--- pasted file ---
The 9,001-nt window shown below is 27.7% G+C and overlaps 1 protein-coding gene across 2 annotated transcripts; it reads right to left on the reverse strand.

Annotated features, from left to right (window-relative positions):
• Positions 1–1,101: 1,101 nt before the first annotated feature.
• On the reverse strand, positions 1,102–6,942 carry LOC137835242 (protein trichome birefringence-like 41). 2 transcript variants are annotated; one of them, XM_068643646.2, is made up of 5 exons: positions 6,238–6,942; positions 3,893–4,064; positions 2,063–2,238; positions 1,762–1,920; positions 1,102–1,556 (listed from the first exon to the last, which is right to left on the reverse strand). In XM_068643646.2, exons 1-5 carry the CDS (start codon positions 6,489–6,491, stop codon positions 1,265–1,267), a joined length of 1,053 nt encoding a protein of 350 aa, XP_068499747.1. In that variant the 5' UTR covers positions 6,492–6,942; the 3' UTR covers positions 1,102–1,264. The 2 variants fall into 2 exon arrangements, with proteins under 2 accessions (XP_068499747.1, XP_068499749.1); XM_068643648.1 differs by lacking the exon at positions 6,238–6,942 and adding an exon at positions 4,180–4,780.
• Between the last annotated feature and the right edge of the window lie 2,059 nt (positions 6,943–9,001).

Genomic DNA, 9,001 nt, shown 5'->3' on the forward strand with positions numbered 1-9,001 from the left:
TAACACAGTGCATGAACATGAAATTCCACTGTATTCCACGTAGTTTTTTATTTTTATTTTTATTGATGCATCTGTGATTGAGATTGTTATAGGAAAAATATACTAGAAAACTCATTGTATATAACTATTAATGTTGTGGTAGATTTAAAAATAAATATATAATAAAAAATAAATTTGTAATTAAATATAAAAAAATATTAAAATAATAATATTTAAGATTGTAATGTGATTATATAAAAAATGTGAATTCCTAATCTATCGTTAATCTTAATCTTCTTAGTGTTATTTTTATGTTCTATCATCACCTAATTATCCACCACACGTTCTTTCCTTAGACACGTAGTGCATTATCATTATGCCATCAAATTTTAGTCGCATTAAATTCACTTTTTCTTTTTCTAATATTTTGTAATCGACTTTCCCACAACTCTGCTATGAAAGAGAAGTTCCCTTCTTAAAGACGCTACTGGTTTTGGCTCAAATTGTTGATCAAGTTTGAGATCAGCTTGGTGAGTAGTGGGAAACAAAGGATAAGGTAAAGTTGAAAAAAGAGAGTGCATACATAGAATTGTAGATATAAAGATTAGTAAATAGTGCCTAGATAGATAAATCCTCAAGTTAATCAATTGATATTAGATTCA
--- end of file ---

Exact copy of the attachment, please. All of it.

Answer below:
The 9,001-nt window shown below is 27.7% G+C and overlaps 1 protein-coding gene across 2 annotated transcripts; it reads right to left on the reverse strand.

Annotated features, from left to right (window-relative positions):
• Positions 1–1,101: 1,101 nt before the first annotated feature.
• On the reverse strand, positions 1,102–6,942 carry LOC137835242 (protein trichome birefringence-like 41). 2 transcript variants are annotated; one of them, XM_068643646.2, is made up of 5 exons: positions 6,238–6,942; positions 3,893–4,064; positions 2,063–2,238; positions 1,762–1,920; positions 1,102–1,556 (listed from the first exon to the last, which is right to left on the reverse strand). In XM_068643646.2, exons 1-5 carry the CDS (start codon positions 6,489–6,491, stop codon positions 1,265–1,267), a joined length of 1,053 nt encoding a protein of 350 aa, XP_068499747.1. In that variant the 5' UTR covers positions 6,492–6,942; the 3' UTR covers positions 1,102–1,264. The 2 variants fall into 2 exon arrangements, with proteins under 2 accessions (XP_068499747.1, XP_068499749.1); XM_068643648.1 differs by lacking the exon at positions 6,238–6,942 and adding an exon at positions 4,180–4,780.
• Between the last annotated feature and the right edge of the window lie 2,059 nt (positions 6,943–9,001).

Genomic DNA, 9,001 nt, shown 5'->3' on the forward strand with positions numbered 1-9,001 from the left:
TAACACAGTGCATGAACATGAAATTCCACTGTATTCCACGTAGTTTTTTATTTTTATTTTTATTGATGCATCTGTGATTGAGATTGTTATAGGAAAAATATACTAGAAAACTCATTGTATATAACTATTAATGTTGTGGTAGATTTAAAAATAAATATATAATAAAAAATAAATTTGTAATTAAATATAAAAAAATATTAAAATAATAATATTTAAGATTGTAATGTGATTATATAAAAAATGTGAATTCCTAATCTATCGTTAATCTTAATCTTCTTAGTGTTATTTTTATGTTCTATCATCACCTAATTATCCACCACACGTTCTTTCCTTAGACACGTAGTGCATTATCATTATGCCATCAAATTTTAGTCGCATTAAATTCACTTTTTCTTTTTCTAATATTTTGTAATCGACTTTCCCACAACTCTGCTATGAAAGAGAAGTTCCCTTCTTAAAGACGCTACTGGTTTTGGCTCAAATTGTTGATCAAGTTTGAGATCAGCTTGGTGAGTAGTGGGAAACAAAGGATAAGGTAAAGTTGAAAAAAGAGAGTGCATACATAGAATTGTAGATATAAAGATTAGTAAATAGTGCCTAGATAGATAAATCCTCAAGTTAATCAATTGATATTAGATTCA